Tax Bills Passed, Bargaining Begins
Monday, November 12, 2007
Leaders of the Maryland House of Delegates offered one another congratulatory embraces early yesterday morning after passing two tax bills that would raise $1.4 billion a year to help close a budget shortfall and pay for transportation and health-care priorities. But lawmakers predicted several more long days ahead as they try to bring a special session called by Gov. Martin O'Malley (D) to a close this week.
The House, which wrapped up a six-hour debate on its tax bills shortly after 1 a.m. yesterday, must reconcile its legislation with that of the Senate, which passed a comprehensive tax bill Friday. The Senate and House plans differ on a number of issues, including the top income tax rates and expansion of the sales tax.
And the House has yet to take up a measure supported by O'Malley and the Senate that could prove even more challenging to push through the chamber: a bill calling for a referendum next year on placing up to 15,000 slot machines at five locations in Maryland.
House Majority Leader Kumar P. Barve (D-Montgomery) said he is confident that the session, which enters its third week today, will come to a successful end.
"There are differences," Barve said. "But we haven't come this far not to accomplish this."
Besides the slots legislation, the House plans to take up bills this week to expand access to health care and to direct O'Malley to cut at least $500 million from the budget next year.
Versions of both measures passed the Senate last week in a special session called to close a projected budget shortfall of at least $1.5 billion next year.
Senate President Thomas V. Mike Miller Jr. (D-Calvert) predicted that deliberations would "get more difficult" this week as the two chambers try to reconcile their bills.
After several delays this weekend, the Democratic-led House voted 82 to 55 for one bill that would overhaul the state's income tax brackets. The vote was 80 to 56 on a second bill that would raise the sales tax from 5 to 6 percent. Other provisions in the two bills would increase the taxes on corporate income, tobacco and vehicle titling.
Republican leaders blasted Democrats for both the magnitude of the tax increases and for a rushed process.
"We don't know what this bill is," said House Minority Leader Anthony J. O'Donnell (R-Calvert). "We've got taxes in, taxes out. We don't know what the bill does."
Democrats countered that they were passing fiscally responsible measures that would fix a long-festering problem in Annapolis: spending more on programs than the state raises in revenue.
Del. Dereck E. Davis (D-Prince George's) said he was "proud" to vote for the tax bills. "I'd rather lose this seat, knowing I did what's right," he said.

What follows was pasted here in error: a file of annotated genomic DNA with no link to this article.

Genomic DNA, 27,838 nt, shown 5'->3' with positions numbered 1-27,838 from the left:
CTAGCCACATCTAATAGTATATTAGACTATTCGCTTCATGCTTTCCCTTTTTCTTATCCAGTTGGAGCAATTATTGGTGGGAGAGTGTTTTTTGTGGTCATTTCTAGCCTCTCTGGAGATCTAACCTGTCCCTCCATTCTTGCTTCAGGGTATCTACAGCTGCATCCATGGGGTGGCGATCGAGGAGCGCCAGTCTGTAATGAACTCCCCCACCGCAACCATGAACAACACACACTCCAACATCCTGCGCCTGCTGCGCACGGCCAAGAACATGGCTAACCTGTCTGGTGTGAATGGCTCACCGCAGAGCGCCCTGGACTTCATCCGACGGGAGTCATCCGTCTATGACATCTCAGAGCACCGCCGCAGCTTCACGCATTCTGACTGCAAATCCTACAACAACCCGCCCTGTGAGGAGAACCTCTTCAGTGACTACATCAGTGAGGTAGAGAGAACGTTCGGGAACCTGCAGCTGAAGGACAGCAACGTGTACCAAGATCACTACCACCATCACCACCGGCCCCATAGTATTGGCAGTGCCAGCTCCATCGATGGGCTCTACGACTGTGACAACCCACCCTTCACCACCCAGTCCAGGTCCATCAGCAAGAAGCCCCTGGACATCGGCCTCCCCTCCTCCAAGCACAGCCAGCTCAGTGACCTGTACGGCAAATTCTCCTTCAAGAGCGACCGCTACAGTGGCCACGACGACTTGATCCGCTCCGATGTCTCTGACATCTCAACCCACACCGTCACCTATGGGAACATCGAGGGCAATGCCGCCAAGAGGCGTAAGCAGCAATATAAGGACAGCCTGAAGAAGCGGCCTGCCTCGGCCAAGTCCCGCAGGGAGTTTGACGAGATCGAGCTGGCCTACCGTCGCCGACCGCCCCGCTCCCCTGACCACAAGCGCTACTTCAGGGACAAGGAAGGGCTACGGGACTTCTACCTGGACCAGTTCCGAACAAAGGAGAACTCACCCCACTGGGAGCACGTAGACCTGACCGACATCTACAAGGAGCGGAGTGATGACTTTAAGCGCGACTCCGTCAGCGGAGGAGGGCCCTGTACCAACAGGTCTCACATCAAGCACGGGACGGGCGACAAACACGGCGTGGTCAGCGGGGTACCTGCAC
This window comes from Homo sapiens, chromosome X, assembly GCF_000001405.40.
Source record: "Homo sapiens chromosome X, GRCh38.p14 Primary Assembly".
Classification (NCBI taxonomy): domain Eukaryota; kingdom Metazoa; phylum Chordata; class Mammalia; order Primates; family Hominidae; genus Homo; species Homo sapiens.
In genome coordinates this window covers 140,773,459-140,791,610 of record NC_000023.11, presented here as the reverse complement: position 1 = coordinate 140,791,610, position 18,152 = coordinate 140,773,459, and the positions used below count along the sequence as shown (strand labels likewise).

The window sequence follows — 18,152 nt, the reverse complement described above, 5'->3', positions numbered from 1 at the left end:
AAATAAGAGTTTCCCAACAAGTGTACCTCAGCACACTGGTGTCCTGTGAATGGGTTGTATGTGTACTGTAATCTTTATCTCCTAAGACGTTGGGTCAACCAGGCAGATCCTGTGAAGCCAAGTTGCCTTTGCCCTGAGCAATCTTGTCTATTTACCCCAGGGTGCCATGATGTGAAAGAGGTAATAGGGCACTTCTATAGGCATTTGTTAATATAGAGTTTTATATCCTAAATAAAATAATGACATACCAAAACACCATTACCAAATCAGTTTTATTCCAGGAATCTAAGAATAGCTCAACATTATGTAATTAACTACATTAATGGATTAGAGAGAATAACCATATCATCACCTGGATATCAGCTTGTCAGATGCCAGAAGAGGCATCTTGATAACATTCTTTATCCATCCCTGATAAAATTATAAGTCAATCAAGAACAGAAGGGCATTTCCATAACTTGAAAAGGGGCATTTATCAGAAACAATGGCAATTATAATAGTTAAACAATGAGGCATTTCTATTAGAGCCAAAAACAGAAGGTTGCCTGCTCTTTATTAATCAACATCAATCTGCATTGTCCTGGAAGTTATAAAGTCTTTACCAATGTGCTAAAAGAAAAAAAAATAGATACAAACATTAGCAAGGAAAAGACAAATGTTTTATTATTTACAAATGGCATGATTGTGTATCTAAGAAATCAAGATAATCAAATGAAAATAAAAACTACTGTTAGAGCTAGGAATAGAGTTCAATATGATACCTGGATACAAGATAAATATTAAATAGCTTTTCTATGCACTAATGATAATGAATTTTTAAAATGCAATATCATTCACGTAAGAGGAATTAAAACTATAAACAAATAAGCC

The fate of the bill containing the income tax changes hung in the balance for several hours Saturday, in large part because of reservations voiced by Montgomery County lawmakers. Their jurisdiction is home to more high-income residents than any other in Maryland.
Under the House bill, most filers would pay less in income taxes under restructured brackets and exemptions. But about 7 percent of higher-end taxpayers statewide would pay more, House Speaker Michael E. Busch (D-Anne Arundel) told reporters.
A "whip count" taken Friday night by House leaders showed that a majority of Montgomery's 24 delegates opposed the bill and that support in the chamber fell short of the 71 votes needed for its passage.
Nineteen members of Montgomery's all-Democratic delegation wound up voting for the bill, however. Only four, including Del. Brian J. Feldman, the chairman of Montgomery's House delegation, voted against the legislation. One delegation member was absent.
Some Montgomery lawmakers suggested that the shift was driven by an alternate proposal to balance the budget that was floated Saturday afternoon by House leaders. That plan withdrew $460 million in new transportation spending, a major priority for the Washington area.
The alternative also would have capped the income tax rate that county governments could impose on residents, a move that would have hit Montgomery particularly hard. Also absent from the plan was funding for the so-called geographic cost of education index, a formula designed to send additional dollars to counties, including Montgomery, where the cost of education is more expensive.
As the House turns its attention to slots this week, several lawmakers said it was difficult to predict where the debate will lead. The House has been far less friendly to slots legislation in recent years than the Senate.
The Senate has endorsed O'Malley's plan to place slot parlors in Baltimore City and in Allegany, Anne Arundel, Cecil and Worcester counties, pending approval of voters next November. Under the legislation, two horse-racing tracks would be among the sites eligible for but not guaranteed licenses.
"I think there will be a lot of debate with people wanting to switch areas," said House Speaker Pro Tem Adrienne A. Jones (D-Baltimore County).
Among the alternatives being pushed by lobbyists engaged in the debate is a Baltimore County site.